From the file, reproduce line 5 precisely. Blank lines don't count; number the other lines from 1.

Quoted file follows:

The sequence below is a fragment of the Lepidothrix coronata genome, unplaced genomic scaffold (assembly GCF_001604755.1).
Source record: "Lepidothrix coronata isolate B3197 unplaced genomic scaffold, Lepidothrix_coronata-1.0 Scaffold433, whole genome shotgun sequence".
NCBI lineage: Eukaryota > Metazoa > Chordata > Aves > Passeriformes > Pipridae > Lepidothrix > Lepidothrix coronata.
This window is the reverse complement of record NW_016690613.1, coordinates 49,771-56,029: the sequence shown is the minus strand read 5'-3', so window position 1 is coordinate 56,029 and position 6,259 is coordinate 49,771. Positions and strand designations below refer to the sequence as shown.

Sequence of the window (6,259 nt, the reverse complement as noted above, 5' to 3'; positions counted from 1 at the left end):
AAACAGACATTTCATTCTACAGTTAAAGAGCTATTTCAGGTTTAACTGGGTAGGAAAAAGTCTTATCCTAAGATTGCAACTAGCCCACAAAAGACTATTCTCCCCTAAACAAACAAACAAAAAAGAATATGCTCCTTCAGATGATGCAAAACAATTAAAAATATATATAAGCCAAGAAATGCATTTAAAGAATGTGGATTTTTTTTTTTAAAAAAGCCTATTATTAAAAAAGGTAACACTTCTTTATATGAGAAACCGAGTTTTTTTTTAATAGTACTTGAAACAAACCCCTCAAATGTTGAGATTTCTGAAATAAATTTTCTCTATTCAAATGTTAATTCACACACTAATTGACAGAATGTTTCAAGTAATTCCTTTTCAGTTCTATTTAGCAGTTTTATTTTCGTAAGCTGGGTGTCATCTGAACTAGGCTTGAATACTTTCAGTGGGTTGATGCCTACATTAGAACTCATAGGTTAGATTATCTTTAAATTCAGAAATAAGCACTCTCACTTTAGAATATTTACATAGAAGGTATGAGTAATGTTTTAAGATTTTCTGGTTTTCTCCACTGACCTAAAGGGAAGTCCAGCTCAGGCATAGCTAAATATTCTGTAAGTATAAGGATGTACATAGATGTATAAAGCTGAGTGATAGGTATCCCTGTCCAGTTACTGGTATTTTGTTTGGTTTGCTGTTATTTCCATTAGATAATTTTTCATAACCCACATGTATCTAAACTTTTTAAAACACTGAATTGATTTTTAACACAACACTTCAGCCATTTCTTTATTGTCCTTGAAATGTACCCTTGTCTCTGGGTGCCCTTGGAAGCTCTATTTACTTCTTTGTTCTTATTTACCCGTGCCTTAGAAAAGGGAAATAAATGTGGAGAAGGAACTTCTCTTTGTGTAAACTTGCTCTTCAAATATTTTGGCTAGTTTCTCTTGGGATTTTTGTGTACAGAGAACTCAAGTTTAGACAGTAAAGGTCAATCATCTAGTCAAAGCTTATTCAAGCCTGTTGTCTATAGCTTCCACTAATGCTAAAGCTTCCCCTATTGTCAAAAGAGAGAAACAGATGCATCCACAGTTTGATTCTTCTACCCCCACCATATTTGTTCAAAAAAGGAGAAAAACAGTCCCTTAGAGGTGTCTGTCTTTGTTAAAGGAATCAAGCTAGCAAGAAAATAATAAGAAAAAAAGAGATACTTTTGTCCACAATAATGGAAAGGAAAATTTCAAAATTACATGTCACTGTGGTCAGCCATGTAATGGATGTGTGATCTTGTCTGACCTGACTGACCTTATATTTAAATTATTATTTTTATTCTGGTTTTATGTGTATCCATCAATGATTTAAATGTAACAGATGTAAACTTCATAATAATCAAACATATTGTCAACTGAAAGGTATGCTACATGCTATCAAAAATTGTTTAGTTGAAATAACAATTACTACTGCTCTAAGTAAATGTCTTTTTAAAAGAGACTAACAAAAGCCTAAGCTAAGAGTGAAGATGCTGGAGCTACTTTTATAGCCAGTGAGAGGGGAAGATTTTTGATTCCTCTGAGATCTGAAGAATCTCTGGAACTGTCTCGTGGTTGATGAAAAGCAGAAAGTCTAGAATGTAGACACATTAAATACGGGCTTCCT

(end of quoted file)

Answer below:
Sequence of the window (6,259 nt, the reverse complement as noted above, 5' to 3'; positions counted from 1 at the left end):